As I left the meeting of the General Assembly today there were many of the beautiful hymns and songs that we sang during Assembly still ringing in my ears and in my heart. But I also found myself singing another song to myself – one from the musical Hamilton:
Now, in the musical, Aaron Burr is not singing about the exact experience that I feel that I had over the last few days. In his song he is actually lamenting the fact that he is shut out of the room where a significant decision was made and also the obscurity of what happened and the mystery of the give-and-take negotiations. That is not what I experienced at assembly. But I think I did experience the power of being part of a significant event where significant decisions are being made.
I have blogged on each of the meeting days when we have discussed matters of human sexuality and would suggest that, if you haven’t read those posts first, you could read my previous posts before this one before reading this one.
Here are my takeaways from three days of discussion.
When given the first real opportunity in a very long time to actually state what they wanted for the church, a significant majority freely stated that they wanted to be inclusive of LGBTQI+ persons. That is very significant. But, if my reading of the room is accurate, I would also say it was the clear desire of the Assembly to be as inclusive as possible in every way possible. The options that we were given to choose from spelled out what the committee of Former Moderators felt were the implications of the inclusion option, but that does not mean that the Assembly wanted to implement it in exactly that way.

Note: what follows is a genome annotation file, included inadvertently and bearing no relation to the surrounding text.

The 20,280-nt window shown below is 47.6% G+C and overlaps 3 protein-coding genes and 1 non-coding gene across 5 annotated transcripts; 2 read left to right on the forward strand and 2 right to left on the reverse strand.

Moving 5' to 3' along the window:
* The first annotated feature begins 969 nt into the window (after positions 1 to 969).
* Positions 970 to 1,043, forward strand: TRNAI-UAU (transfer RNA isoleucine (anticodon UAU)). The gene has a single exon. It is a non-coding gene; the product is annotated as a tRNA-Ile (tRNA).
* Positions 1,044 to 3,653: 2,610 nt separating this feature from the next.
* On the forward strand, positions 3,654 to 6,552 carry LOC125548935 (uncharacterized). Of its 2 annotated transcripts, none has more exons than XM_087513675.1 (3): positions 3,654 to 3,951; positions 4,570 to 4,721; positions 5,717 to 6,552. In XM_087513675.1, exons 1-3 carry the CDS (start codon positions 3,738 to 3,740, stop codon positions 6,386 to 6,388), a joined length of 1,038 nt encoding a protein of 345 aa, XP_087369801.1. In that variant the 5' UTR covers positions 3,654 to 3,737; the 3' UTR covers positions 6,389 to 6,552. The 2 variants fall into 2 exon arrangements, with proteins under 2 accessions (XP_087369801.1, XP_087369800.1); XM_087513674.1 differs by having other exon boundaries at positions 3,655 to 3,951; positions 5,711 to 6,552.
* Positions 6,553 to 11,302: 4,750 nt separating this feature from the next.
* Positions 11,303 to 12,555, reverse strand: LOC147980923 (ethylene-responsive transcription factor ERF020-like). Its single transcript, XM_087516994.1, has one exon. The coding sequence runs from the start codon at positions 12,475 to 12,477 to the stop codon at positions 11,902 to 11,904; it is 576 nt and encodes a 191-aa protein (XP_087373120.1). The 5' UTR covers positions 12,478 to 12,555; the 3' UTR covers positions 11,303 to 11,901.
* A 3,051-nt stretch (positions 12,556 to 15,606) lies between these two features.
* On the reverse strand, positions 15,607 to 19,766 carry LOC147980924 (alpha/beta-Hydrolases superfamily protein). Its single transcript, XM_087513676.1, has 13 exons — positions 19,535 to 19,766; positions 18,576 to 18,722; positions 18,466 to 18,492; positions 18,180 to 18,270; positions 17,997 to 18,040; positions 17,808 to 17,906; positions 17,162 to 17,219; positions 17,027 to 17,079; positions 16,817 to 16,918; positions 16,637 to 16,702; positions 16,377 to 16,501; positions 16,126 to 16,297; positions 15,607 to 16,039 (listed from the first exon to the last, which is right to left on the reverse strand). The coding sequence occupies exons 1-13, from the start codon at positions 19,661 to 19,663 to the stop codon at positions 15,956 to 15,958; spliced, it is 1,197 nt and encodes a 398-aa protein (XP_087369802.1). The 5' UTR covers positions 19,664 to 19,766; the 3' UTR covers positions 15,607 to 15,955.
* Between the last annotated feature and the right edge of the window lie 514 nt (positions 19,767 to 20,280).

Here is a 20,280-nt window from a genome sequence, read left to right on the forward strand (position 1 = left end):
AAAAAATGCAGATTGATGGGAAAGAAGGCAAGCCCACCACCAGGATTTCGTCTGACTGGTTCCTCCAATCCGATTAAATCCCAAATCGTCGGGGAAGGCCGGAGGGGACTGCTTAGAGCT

The following day of Assembly, the court took the opportunity to listen and empathize with those who felt excluded or hurt by the decision of the previous day. This was an important and necessary thing to happen although it was certainly difficult. As I have said elsewhere, I was a little bit tempted to see some irony in our listening to people who, while they were in the majority, were quite unwilling to allow for any leeway for those in a minority position and who did exclude them and now found themselves in the minority and complaining about feeling excluded when no one had asked them or wanted them to leave. But lament is important and I believe that everyone did very well to listen. I believe that we learned that we did not want to replicate the errors of the past by alienating sisters and brothers who were now in a minority position. I certainly went to sleep that night thinking that I did not want to respond to others as they had responded to LGBTQI+ people but that I wanted to respond to them as I wished they had responded to LGBTQI+ people.